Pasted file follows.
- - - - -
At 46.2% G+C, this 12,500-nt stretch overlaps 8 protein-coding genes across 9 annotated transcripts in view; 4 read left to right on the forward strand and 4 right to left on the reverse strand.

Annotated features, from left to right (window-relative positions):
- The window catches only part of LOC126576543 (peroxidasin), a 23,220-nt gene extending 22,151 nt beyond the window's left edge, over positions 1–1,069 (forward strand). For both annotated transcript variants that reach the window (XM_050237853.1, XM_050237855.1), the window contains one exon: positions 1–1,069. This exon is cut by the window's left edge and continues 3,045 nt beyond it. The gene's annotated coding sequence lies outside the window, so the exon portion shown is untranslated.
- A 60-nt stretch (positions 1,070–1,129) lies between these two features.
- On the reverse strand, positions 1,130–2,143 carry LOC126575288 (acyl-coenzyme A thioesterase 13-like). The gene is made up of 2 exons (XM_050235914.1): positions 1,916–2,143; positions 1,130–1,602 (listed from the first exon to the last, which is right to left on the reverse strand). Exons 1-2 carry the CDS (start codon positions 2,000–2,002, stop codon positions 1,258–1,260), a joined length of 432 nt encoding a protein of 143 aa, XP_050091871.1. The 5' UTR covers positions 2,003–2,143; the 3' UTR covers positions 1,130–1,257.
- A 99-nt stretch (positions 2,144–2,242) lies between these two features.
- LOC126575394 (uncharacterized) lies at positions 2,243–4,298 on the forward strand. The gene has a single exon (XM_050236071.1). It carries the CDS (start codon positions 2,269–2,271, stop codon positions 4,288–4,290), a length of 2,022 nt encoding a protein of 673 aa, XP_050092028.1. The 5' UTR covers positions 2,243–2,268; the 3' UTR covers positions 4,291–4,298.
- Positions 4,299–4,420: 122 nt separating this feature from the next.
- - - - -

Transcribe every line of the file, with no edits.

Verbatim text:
At 46.2% G+C, this 12,500-nt stretch overlaps 8 protein-coding genes across 9 annotated transcripts in view; 4 read left to right on the forward strand and 4 right to left on the reverse strand.

Annotated features, from left to right (window-relative positions):
- The window catches only part of LOC126576543 (peroxidasin), a 23,220-nt gene extending 22,151 nt beyond the window's left edge, over positions 1–1,069 (forward strand). For both annotated transcript variants that reach the window (XM_050237853.1, XM_050237855.1), the window contains one exon: positions 1–1,069. This exon is cut by the window's left edge and continues 3,045 nt beyond it. The gene's annotated coding sequence lies outside the window, so the exon portion shown is untranslated.
- A 60-nt stretch (positions 1,070–1,129) lies between these two features.
- On the reverse strand, positions 1,130–2,143 carry LOC126575288 (acyl-coenzyme A thioesterase 13-like). The gene is made up of 2 exons (XM_050235914.1): positions 1,916–2,143; positions 1,130–1,602 (listed from the first exon to the last, which is right to left on the reverse strand). Exons 1-2 carry the CDS (start codon positions 2,000–2,002, stop codon positions 1,258–1,260), a joined length of 432 nt encoding a protein of 143 aa, XP_050091871.1. The 5' UTR covers positions 2,003–2,143; the 3' UTR covers positions 1,130–1,257.
- A 99-nt stretch (positions 2,144–2,242) lies between these two features.
- LOC126575394 (uncharacterized) lies at positions 2,243–4,298 on the forward strand. The gene has a single exon (XM_050236071.1). It carries the CDS (start codon positions 2,269–2,271, stop codon positions 4,288–4,290), a length of 2,022 nt encoding a protein of 673 aa, XP_050092028.1. The 5' UTR covers positions 2,243–2,268; the 3' UTR covers positions 4,291–4,298.
- Positions 4,299–4,420: 122 nt separating this feature from the next.